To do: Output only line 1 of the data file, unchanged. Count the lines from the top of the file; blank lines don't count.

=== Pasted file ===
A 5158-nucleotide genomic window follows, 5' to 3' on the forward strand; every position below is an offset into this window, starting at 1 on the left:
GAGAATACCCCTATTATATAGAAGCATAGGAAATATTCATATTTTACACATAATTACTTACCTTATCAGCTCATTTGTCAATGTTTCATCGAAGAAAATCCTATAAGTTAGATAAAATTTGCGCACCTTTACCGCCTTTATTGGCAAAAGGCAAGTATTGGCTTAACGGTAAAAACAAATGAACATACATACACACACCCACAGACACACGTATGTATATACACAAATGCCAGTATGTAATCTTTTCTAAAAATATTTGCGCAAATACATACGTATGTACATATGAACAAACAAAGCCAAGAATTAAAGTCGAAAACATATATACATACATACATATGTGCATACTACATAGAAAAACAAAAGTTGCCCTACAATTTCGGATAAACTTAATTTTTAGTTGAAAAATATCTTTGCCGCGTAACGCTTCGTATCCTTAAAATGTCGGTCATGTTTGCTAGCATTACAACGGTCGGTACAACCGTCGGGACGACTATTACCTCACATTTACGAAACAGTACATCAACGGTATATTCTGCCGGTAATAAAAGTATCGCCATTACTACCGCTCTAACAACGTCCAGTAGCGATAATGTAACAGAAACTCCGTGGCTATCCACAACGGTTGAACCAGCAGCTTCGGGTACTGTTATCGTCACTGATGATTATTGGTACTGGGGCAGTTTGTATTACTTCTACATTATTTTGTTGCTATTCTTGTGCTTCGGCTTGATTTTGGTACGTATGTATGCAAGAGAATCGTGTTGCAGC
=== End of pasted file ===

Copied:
A 5158-nucleotide genomic window follows, 5' to 3' on the forward strand; every position below is an offset into this window, starting at 1 on the left: